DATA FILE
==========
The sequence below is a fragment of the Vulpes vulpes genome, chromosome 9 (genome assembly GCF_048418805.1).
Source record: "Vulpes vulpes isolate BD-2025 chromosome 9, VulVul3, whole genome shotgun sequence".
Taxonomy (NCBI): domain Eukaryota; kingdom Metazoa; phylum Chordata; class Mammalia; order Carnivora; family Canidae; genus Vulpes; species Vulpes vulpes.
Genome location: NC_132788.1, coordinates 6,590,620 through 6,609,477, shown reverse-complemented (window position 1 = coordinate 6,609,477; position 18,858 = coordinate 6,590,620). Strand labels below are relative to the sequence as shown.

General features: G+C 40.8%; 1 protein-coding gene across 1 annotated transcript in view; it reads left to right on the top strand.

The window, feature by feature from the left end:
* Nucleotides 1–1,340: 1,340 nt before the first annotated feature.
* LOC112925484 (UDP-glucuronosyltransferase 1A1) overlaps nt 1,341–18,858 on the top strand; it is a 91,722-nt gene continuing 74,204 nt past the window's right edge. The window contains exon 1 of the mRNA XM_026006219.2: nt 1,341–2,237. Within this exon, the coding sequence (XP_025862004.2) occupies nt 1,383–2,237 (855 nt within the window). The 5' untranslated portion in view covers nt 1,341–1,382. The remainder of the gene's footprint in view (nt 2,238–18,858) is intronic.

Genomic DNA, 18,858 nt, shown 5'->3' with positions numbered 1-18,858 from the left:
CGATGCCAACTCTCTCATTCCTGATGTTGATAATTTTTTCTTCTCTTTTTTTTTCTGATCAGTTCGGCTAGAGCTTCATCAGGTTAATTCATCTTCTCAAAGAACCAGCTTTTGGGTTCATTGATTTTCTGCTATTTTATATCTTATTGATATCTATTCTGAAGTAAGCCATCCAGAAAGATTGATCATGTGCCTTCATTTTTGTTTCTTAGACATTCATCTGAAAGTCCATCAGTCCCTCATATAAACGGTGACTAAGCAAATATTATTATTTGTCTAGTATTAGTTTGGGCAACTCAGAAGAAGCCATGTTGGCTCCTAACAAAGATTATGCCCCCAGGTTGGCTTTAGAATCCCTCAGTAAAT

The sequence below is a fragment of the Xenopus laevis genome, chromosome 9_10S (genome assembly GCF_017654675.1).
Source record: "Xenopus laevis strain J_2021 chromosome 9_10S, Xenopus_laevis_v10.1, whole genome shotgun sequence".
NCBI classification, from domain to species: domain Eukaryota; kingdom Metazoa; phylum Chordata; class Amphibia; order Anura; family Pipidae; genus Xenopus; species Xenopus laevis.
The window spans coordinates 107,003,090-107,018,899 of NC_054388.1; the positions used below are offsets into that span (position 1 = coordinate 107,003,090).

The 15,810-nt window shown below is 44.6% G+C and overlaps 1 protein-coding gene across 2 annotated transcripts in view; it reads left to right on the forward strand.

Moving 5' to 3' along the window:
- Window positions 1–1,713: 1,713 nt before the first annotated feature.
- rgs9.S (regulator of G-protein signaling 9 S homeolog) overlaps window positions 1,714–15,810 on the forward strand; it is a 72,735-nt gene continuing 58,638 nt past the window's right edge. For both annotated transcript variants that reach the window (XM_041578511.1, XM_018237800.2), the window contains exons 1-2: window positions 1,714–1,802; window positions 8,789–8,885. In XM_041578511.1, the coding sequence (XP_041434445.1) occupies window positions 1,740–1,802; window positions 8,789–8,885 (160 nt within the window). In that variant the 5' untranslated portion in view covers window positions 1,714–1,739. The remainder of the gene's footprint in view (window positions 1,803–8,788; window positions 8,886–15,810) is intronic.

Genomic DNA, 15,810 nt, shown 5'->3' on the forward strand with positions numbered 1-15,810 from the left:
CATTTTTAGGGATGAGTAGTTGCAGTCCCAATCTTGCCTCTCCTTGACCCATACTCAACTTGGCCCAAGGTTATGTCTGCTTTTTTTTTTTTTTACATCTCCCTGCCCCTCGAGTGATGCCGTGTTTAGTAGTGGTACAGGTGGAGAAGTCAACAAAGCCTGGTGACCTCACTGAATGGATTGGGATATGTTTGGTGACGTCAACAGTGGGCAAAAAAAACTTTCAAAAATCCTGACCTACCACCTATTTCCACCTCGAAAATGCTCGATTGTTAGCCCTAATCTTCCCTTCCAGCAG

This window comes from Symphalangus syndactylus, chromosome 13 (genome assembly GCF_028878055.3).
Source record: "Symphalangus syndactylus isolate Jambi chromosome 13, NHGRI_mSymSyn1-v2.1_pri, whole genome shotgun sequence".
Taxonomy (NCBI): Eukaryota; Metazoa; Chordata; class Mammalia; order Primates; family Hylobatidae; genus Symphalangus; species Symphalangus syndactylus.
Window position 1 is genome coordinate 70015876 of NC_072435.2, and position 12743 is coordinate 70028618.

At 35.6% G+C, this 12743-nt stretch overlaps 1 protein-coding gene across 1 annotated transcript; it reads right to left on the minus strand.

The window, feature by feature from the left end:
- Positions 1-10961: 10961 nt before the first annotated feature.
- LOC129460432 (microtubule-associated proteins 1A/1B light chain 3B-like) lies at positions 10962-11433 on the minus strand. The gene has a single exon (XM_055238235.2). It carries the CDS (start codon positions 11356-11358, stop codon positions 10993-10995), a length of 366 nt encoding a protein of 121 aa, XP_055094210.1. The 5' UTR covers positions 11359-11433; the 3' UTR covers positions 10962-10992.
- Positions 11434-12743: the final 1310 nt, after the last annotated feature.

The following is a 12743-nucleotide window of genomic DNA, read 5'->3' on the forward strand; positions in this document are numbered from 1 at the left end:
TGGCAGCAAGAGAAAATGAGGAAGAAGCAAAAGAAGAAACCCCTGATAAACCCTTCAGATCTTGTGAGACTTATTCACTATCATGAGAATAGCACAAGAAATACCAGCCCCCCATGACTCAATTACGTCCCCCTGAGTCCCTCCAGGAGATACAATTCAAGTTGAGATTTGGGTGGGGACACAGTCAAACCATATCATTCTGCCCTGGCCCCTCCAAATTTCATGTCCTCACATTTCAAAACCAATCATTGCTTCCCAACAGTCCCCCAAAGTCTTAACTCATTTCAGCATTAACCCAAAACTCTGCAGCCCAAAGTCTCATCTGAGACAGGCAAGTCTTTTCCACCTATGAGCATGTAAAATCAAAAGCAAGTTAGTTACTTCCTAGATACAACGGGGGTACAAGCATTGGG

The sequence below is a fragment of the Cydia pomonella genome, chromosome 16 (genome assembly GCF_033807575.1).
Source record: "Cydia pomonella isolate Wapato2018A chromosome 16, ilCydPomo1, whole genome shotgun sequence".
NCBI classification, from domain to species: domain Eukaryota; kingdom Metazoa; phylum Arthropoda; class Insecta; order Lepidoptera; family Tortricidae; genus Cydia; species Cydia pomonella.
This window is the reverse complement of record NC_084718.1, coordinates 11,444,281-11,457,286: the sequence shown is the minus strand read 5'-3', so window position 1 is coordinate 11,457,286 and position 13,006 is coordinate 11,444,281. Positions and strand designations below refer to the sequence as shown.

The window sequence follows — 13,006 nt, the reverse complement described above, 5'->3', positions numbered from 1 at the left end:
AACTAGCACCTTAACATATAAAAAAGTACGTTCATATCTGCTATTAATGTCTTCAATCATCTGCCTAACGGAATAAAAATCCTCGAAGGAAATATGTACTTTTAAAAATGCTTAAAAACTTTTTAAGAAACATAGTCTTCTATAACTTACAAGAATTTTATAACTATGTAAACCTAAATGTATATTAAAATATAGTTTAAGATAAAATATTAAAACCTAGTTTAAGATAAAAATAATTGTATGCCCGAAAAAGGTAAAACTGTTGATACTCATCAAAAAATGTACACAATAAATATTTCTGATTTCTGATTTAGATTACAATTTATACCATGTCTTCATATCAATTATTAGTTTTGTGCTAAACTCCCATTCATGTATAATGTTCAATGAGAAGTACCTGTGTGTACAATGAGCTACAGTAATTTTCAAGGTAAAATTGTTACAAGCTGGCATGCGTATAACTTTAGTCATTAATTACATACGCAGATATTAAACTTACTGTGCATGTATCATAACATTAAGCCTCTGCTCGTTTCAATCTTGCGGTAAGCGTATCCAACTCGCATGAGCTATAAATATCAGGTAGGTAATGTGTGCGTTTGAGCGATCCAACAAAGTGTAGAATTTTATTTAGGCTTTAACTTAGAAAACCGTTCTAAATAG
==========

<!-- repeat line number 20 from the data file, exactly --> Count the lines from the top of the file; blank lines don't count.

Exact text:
CATTTTTAGGGATGAGTAGTTGCAGTCCCAATCTTGCCTCTCCTTGACCCATACTCAACTTGGCCCAAGGTTATGTCTGCTTTTTTTTTTTTTTACATCTCCCTGCCCCTCGAGTGATGCCGTGTTTAGTAGTGGTACAGGTGGAGAAGTCAACAAAGCCTGGTGACCTCACTGAATGGATTGGGATATGTTTGGTGACGTCAACAGTGGGCAAAAAAAACTTTCAAAAATCCTGACCTACCACCTATTTCCACCTCGAAAATGCTCGATTGTTAGCCCTAATCTTCCCTTCCAGCAG